Monday, August 16, 2010

Are We Having Fun Yet?

I've noticed that when people (including fellow bloggers) post their floor and stair refinishing experiences online, it generally goes something like this:

"Well, I sanded it all down with 60 (or 40) grit sandpaper, then I filled the holes, then I sanded it again with 80 or 100 grit, then refilled the places that were still a little low, then I got it real smooth with 120 grit, then I finished it off with three coats of polyurethane [or shellac, for the purists], and isn't it beautiful?"

And generally, it is.  What these blithe renovators don't tell you is that a single 94-year-old yellow pine stair tread will take you over two hours, maybe three, and several sheets of 40-grit paper to clean up to bare wood, and even then you'll still have the scratches where the helpful past owners used the carpet tack strip as a straightedge to cut the pad that they put down under the ugly carpet.

I've been back at sanding the 3rd floor stair treads since Friday, and as of this afternoon I have exactly four more of them (for a total of five out of eleven) that show any sort of progress.  My friend Frieda* brought a selection of her husband's power sanders over the middle of last week, and my weapon of choice has been the orbital mode of the big Craftsman dual motion sander.  But even with that, it takes ten forevers to see any difference.

Am I having fun yet?  No, I am not.  This is not satisfying, it's just frustrating.

And it doesn't help discovering in the better illumination from the task light (which keeps falling down and breaking its bulb, dammit) that some bright soul of a previous owner nailed in something from under one tread with a big honking 8 or 10 penny nail and bent the half inch or so that stuck out over and smashed it into the surface of the tread.  I pulled the exposed end erect and tried a variety of tools to cut it off so the remainder could be countersunk.  No luck.  Ended up pulling more of it out with a nail puller, which gave me enough to get at it with the hacksaw.  Now the exposed shank could be hammered in with a countersink, since it hadn't been bent and would go in true.  But I added to the mess on the tread and I'll have to see if I can steam up the dented wood.  This little divertissement provided another half hour's worth of dubious entertainment and did not help my attitude towards this stage of the refinishing job.

Then there's the shop vac.  I'm glad I have it, yes.  But the size of the thing doesn't allow it to balance quite steadily on the middle winder, and every time I use it to suck up the sanding dust I have to manipulate the hose with one hand and keep the cannister from tumbling down the steps on me with the other.  Not to mention keeping the hose from getting tangled in the lead to the task light.  And when they all start to fall down together, it takes mighty quick thinking, I tell you, to decide which to catch first.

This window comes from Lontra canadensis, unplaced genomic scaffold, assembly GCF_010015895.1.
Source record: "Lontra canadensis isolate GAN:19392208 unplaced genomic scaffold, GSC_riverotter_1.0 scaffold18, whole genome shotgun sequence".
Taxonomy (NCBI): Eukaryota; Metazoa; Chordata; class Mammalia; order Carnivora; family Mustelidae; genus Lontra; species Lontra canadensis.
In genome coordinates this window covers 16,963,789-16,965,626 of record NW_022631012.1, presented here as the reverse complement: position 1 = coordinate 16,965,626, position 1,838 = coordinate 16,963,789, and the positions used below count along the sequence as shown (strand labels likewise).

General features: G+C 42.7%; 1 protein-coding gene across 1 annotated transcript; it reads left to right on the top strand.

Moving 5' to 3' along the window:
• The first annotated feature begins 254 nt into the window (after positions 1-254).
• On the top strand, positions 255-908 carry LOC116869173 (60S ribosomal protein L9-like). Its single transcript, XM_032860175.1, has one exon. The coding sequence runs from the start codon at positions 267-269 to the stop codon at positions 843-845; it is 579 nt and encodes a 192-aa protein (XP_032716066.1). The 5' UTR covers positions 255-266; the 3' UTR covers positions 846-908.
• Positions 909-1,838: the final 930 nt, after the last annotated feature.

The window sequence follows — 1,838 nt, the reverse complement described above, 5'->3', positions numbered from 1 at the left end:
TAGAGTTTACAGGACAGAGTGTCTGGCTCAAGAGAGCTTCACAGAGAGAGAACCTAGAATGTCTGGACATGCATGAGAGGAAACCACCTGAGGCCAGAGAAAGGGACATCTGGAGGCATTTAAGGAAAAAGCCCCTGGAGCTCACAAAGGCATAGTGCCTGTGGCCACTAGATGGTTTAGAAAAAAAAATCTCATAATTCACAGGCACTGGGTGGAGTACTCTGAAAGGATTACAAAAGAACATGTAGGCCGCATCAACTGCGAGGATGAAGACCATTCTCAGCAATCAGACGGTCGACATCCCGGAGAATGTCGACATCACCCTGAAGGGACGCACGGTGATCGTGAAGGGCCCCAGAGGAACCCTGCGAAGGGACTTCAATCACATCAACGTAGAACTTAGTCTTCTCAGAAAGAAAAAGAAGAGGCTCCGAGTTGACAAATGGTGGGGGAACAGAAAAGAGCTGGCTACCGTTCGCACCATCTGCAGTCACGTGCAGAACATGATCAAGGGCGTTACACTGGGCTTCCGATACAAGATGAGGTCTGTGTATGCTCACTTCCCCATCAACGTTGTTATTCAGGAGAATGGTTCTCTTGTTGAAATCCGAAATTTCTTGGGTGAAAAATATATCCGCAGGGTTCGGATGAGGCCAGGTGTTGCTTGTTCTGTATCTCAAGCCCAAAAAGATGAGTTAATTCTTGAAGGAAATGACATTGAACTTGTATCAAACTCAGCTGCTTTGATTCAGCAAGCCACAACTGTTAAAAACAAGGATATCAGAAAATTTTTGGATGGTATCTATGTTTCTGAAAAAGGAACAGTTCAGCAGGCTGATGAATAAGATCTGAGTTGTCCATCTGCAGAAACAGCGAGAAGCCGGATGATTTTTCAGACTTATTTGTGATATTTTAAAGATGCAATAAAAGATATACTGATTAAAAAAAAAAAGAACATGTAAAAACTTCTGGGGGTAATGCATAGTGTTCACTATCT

Oh, it's a continual delight.  What kills me is how I've read of people taking as much as 1/16" inch off their treads to get them smooth, and I'll be looking at a little scratch, barely perceptable to the touch, and I'll sand and sand and it never goes away.  So demoralizing, but with no money to hire the job out and no option to say to heck with it and paint the stairs (they'd still need sanded if I did), I have to keep plugging away.

Well, an hour or two ago I determined that one of the biggest problems is treads that've cracked, and the crack forms a shallow valley where the dirty scratches have accumulated.  So I gave in to the lure of the detent switch, and with it keeping the sander running without my squeezing the handle, I've been mindlessly gliding the machine back and forth, back and forth, back and forth . . .

It seems to be doing some good.  The dirty places aren't so apparent, I've produced an amazing amount of sanding dust (yeah, no dust catcher), and that particular tread is now perceptibly thinner than the others.  Maybe even by 1/16".

I'm taking a break to eat some late lunch/early supper, and while it's cooking, this is a good enough time to take a break and make a bitch-and-moan post-- I mean, a progress report-- on how the work is going.

Just don't ask me how I'm going to deal with those disastrous bullnoses.


A @ Is It A House Yet said...

I didn't know you were sanding steps! What a project - much more time consuming and intricate (all those corners!) than the flat surfaces of our wainscoting. Good luck! How are planning on finishing them?

Kate H. said...

Thanks for coming over! I'm going to shellac them, as they were before. But this time, with a lighter mahogany tone on the treads and the warm walnut on the risers. Of course, that'll highlight where I've sanded the treads unevenly (see 8/24 post) . . . :-(